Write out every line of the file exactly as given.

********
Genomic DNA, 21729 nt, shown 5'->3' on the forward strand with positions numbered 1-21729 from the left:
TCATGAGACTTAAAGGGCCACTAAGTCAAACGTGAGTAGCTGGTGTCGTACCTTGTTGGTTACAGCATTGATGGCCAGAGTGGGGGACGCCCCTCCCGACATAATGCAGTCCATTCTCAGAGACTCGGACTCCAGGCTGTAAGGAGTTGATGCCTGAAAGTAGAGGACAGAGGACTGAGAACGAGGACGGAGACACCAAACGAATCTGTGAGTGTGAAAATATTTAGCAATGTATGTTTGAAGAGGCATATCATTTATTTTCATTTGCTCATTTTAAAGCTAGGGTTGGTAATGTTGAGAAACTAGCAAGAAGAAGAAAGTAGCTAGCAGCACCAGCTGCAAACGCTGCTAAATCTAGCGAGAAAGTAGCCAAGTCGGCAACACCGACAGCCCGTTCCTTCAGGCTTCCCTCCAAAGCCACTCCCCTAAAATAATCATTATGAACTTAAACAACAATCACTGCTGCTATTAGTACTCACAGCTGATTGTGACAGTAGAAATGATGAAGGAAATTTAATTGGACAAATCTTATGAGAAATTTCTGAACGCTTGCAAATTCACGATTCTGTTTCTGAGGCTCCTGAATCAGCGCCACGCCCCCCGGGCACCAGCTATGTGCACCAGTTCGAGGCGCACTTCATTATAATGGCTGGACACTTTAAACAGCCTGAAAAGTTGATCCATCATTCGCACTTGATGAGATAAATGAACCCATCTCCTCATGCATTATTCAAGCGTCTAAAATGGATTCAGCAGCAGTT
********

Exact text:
Genomic DNA, 21729 nt, shown 5'->3' on the forward strand with positions numbered 1-21729 from the left:
TCATGAGACTTAAAGGGCCACTAAGTCAAACGTGAGTAGCTGGTGTCGTACCTTGTTGGTTACAGCATTGATGGCCAGAGTGGGGGACGCCCCTCCCGACATAATGCAGTCCATTCTCAGAGACTCGGACTCCAGGCTGTAAGGAGTTGATGCCTGAAAGTAGAGGACAGAGGACTGAGAACGAGGACGGAGACACCAAACGAATCTGTGAGTGTGAAAATATTTAGCAATGTATGTTTGAAGAGGCATATCATTTATTTTCATTTGCTCATTTTAAAGCTAGGGTTGGTAATGTTGAGAAACTAGCAAGAAGAAGAAAGTAGCTAGCAGCACCAGCTGCAAACGCTGCTAAATCTAGCGAGAAAGTAGCCAAGTCGGCAACACCGACAGCCCGTTCCTTCAGGCTTCCCTCCAAAGCCACTCCCCTAAAATAATCATTATGAACTTAAACAACAATCACTGCTGCTATTAGTACTCACAGCTGATTGTGACAGTAGAAATGATGAAGGAAATTTAATTGGACAAATCTTATGAGAAATTTCTGAACGCTTGCAAATTCACGATTCTGTTTCTGAGGCTCCTGAATCAGCGCCACGCCCCCCGGGCACCAGCTATGTGCACCAGTTCGAGGCGCACTTCATTATAATGGCTGGACACTTTAAACAGCCTGAAAAGTTGATCCATCATTCGCACTTGATGAGATAAATGAACCCATCTCCTCATGCATTATTCAAGCGTCTAAAATGGATTCAGCAGCAGTT